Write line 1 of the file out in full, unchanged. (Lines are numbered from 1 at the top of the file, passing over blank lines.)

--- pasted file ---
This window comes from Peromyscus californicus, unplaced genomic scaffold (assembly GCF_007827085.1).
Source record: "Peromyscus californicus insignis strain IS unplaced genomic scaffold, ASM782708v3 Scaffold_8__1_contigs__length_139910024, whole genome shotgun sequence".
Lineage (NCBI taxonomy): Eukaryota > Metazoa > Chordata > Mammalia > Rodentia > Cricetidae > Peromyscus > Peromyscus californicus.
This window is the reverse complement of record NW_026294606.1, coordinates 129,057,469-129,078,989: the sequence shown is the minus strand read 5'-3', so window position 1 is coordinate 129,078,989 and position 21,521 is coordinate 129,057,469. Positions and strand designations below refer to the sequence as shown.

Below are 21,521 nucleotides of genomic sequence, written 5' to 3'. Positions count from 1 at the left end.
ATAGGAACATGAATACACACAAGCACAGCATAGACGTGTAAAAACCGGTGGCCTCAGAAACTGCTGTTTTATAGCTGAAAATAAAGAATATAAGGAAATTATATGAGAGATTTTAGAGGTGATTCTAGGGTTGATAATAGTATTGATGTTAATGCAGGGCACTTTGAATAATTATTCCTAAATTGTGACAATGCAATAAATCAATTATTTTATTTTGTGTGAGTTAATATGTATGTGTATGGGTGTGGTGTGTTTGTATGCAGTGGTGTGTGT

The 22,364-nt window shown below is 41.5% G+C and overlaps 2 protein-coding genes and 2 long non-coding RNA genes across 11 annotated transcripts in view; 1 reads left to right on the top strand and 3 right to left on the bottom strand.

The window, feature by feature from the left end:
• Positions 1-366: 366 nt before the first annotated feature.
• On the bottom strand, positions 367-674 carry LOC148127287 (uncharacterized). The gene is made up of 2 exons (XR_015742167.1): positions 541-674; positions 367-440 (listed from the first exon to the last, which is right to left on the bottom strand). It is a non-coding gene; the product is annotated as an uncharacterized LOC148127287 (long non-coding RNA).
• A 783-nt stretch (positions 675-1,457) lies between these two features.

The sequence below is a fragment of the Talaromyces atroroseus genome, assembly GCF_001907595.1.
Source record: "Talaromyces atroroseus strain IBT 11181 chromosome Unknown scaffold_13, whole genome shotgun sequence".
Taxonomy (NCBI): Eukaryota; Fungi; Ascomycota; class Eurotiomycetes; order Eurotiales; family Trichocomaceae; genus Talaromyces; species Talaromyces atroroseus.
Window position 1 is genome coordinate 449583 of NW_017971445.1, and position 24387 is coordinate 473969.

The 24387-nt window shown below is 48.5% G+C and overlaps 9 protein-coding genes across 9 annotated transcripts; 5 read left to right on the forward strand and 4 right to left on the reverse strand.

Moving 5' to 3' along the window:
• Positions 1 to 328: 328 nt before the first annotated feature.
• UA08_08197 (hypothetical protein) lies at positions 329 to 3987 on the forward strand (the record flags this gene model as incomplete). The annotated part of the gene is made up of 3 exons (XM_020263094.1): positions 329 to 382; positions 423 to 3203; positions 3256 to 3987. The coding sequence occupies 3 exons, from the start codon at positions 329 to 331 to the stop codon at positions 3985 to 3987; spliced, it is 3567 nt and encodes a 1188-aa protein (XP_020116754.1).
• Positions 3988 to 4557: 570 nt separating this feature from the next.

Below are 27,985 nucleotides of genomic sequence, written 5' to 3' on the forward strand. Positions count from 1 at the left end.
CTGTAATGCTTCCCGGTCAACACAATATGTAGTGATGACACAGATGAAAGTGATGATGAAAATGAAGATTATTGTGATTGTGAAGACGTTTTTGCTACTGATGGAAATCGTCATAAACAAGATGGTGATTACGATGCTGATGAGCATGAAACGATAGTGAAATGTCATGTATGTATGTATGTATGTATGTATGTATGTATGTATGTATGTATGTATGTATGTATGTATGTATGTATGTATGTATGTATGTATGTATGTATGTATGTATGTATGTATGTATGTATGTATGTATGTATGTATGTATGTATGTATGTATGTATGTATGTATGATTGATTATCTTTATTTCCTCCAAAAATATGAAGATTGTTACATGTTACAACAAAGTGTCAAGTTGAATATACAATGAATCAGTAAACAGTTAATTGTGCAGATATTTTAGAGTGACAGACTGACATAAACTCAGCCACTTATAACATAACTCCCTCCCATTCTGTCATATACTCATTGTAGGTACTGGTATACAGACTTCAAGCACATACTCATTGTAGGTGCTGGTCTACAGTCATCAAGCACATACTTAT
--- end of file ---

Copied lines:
This window comes from Peromyscus californicus, unplaced genomic scaffold (assembly GCF_007827085.1).